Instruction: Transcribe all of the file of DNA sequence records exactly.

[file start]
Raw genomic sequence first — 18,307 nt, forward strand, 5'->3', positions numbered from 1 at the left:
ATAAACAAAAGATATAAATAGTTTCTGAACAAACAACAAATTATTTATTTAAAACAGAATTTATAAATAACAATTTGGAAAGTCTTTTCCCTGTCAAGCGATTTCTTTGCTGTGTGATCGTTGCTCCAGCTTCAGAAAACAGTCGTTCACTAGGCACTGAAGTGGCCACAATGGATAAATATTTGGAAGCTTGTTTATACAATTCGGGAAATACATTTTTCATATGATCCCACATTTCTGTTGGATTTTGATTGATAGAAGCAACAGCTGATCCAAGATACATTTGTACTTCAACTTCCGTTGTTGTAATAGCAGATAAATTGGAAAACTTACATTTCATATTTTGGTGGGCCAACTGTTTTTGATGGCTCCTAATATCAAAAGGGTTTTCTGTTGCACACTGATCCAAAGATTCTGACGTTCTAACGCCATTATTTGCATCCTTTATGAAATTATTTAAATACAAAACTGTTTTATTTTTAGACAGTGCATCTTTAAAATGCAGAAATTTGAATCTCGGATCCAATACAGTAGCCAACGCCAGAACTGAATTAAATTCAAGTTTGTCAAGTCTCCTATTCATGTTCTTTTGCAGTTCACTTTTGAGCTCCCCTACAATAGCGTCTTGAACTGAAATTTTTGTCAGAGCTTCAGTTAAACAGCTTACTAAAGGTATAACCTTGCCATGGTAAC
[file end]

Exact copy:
Raw genomic sequence first — 18,307 nt, forward strand, 5'->3', positions numbered from 1 at the left:
ATAAACAAAAGATATAAATAGTTTCTGAACAAACAACAAATTATTTATTTAAAACAGAATTTATAAATAACAATTTGGAAAGTCTTTTCCCTGTCAAGCGATTTCTTTGCTGTGTGATCGTTGCTCCAGCTTCAGAAAACAGTCGTTCACTAGGCACTGAAGTGGCCACAATGGATAAATATTTGGAAGCTTGTTTATACAATTCGGGAAATACATTTTTCATATGATCCCACATTTCTGTTGGATTTTGATTGATAGAAGCAACAGCTGATCCAAGATACATTTGTACTTCAACTTCCGTTGTTGTAATAGCAGATAAATTGGAAAACTTACATTTCATATTTTGGTGGGCCAACTGTTTTTGATGGCTCCTAATATCAAAAGGGTTTTCTGTTGCACACTGATCCAAAGATTCTGACGTTCTAACGCCATTATTTGCATCCTTTATGAAATTATTTAAATACAAAACTGTTTTATTTTTAGACAGTGCATCTTTAAAATGCAGAAATTTGAATCTCGGATCCAATACAGTAGCCAACGCCAGAACTGAATTAAATTCAAGTTTGTCAAGTCTCCTATTCATGTTCTTTTGCAGTTCACTTTTGAGCTCCCCTACAATAGCGTCTTGAACTGAAATTTTTGTCAGAGCTTCAGTTAAACAGCTTACTAAAGGTATAACCTTGCCATGGTAAC